Do you remember Wonder Woman? From an adult perspective, the show was dreadful, marred by ham-fisted scripts, low-budget special effects, campy plotlines, and wooden performances. From a child’s perspective, however, Wonder Woman was magical: the heroine had a secret identity, wore a cool crime-fighting outfit complete with nifty, crime-fighting accessories, and fought bad buys. Better still, she could transform from civilian to superhero by extending her arms and twirling a few times, a transformation made even more dramatic by a blinding flash of light and a musical flourish on the soundtrack.
Codename: Sailor V irresistibly reminded me of the old Wonder Woman show. Judged by adult standards, it’s repetitive, hokey, and poorly drawn; judged by a child’s standards, however, it’s an appealing fantasy in which an ordinary girl can assume a new, powerful identity in order to defeat bullies, robbers, and aliens who like to impersonate idols. (More on that in a minute.)
Sailor V follows a well-established shojo template in which a seemingly ordinary girl discovers her true identity as a soldier, priestess, or princess. For perky tomboy Minako Aino, her alter ego is Sailor Venus, a glamorous, sailor-suited warrior tasked with protecting the Earth from the Dark Agency, a nefarious band of aliens using the entertainment industry to enslave humanity. With the aid of Artemis, a talking cat, Minako begins mastering her two secret weapons: a magical pen and a crescent-shaped compact, both of which enable her to overwhelm opponents with the light of truth.
What distinguishes Sailor V from other magical girl manga is Minako’s can-do spirit. Minako may flunk math quizzes and miss homeroom, but when the fate of the Earth hangs in the balance, she embraces her responsibility with cheerful resolve. “I feel liberated! I’m overflowing with power!” she declares after her first successful mission. Even when the missions fall into a predictable pattern, Minako’s enthusiasm and competence prove irresistible: she delivers high-flying kicks with graceful precision, discovers new powers in the heat of battle, scolds evil-doers for evading the tax code (no, really), and experiments with different personae. (In one story, she transforms into a handsome male idol; in another, she poses as a military commando.)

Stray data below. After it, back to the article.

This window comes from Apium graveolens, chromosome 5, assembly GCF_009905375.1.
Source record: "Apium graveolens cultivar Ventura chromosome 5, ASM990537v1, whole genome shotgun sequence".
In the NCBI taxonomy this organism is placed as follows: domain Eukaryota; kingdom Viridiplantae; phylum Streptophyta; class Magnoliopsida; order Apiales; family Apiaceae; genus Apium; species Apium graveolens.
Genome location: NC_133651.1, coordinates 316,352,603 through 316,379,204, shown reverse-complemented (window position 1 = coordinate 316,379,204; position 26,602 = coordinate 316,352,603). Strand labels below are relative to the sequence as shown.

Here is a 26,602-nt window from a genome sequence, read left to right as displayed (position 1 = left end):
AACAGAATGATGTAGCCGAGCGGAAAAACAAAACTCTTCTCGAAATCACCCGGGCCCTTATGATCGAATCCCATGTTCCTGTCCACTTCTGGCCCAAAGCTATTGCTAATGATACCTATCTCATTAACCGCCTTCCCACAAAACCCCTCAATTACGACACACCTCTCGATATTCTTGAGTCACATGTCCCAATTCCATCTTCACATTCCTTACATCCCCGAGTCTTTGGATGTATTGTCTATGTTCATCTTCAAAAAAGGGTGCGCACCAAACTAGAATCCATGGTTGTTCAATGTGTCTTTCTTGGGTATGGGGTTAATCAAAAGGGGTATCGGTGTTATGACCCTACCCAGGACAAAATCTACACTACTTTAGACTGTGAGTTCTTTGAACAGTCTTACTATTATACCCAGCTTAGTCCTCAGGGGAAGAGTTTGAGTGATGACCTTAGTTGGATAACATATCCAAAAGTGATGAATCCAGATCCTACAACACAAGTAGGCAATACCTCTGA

Put simply, Minako kicks butt and has fun doing it.
I’m less enthusiastic about the artwork, which is a riot of busy screentones, arm-flapping chibis, and noseless characters. The visual flow is often choppy, with abrupt shifts in perspective and setting that can disorient the reader. The character designs, too, leave something to be desired, as the villains all have blank, doll-like faces and enormous foreheads, while Minako and her friends have saucer-shaped eyes. Only the fight scenes are well executed; using undulating lines and balletic poses, Takeuchi does a fine job of distinguishing Minako from Sailor V, showing us how a plucky teen transforms into a strong young woman.
And therein lies the key Codename: Sailor V‘s appeal: the series allows young girls to try on a grown-up persona, to imagine what it might be to like to be a strong, smart, and capable woman who’s free to realize her full potential. At the same time, however, Sailor V honors a young girl’s ideas of femininity, recognizing that it’s perfectly possible to save the day while wearing a cute outfit. Small wonder, then, that the Sailor Moon franchise proved so popular among young girls on both sides of the Pacific: who wouldn’t want to be a princess and a warrior?